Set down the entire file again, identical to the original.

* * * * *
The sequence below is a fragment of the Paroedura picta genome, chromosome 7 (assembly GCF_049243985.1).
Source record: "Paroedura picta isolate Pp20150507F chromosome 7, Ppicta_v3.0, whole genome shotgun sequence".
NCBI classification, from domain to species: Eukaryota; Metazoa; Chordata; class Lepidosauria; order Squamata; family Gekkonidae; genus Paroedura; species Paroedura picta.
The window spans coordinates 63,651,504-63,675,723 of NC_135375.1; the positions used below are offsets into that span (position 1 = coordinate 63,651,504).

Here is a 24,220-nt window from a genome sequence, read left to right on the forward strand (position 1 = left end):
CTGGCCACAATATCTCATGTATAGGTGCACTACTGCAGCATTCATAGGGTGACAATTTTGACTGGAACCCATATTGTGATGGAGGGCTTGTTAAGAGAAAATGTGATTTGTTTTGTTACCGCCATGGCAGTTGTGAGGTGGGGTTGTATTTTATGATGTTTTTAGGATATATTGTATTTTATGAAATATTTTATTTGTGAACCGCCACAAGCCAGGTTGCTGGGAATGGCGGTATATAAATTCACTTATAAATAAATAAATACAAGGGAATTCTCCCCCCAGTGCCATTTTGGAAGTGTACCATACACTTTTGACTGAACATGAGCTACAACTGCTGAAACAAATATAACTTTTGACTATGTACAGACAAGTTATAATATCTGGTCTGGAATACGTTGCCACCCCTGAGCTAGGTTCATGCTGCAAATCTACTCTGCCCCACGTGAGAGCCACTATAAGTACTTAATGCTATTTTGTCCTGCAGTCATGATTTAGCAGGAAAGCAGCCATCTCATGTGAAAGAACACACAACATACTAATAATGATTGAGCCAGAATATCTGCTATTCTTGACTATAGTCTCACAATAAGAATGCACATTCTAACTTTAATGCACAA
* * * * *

The sequence below is a fragment of the Paroedura picta genome, chromosome 7 (assembly GCF_049243985.1).
Source record: "Paroedura picta isolate Pp20150507F chromosome 7, Ppicta_v3.0, whole genome shotgun sequence".
NCBI classification, from domain to species: Eukaryota; Metazoa; Chordata; class Lepidosauria; order Squamata; family Gekkonidae; genus Paroedura; species Paroedura picta.
The window spans coordinates 63,651,504-63,675,723 of NC_135375.1; the positions used below are offsets into that span (position 1 = coordinate 63,651,504).

Here is a 24,220-nt window from a genome sequence, read left to right on the forward strand (position 1 = left end):
CTGGCCACAATATCTCATGTATAGGTGCACTACTGCAGCATTCATAGGGTGACAATTTTGACTGGAACCCATATTGTGATGGAGGGCTTGTTAAGAGAAAATGTGATTTGTTTTGTTACCGCCATGGCAGTTGTGAGGTGGGGTTGTATTTTATGATGTTTTTAGGATATATTGTATTTTATGAAATATTTTATTTGTGAACCGCCACAAGCCAGGTTGCTGGGAATGGCGGTATATAAATTCACTTATAAATAAATAAATACAAGGGAATTCTCCCCCCAGTGCCATTTTGGAAGTGTACCATACACTTTTGACTGAACATGAGCTACAACTGCTGAAACAAATATAACTTTTGACTATGTACAGACAAGTTATAATATCTGGTCTGGAATACGTTGCCACCCCTGAGCTAGGTTCATGCTGCAAATCTACTCTGCCCCACGTGAGAGCCACTATAAGTACTTAATGCTATTTTGTCCTGCAGTCATGATTTAGCAGGAAAGCAGCCATCTCATGTGAAAGAACACACAACATACTAATAATGATTGAGCCAGAATATCTGCTATTCTTGACTATAGTCTCACAATAAGAATGCACATTCTAACTTTAATGCACAA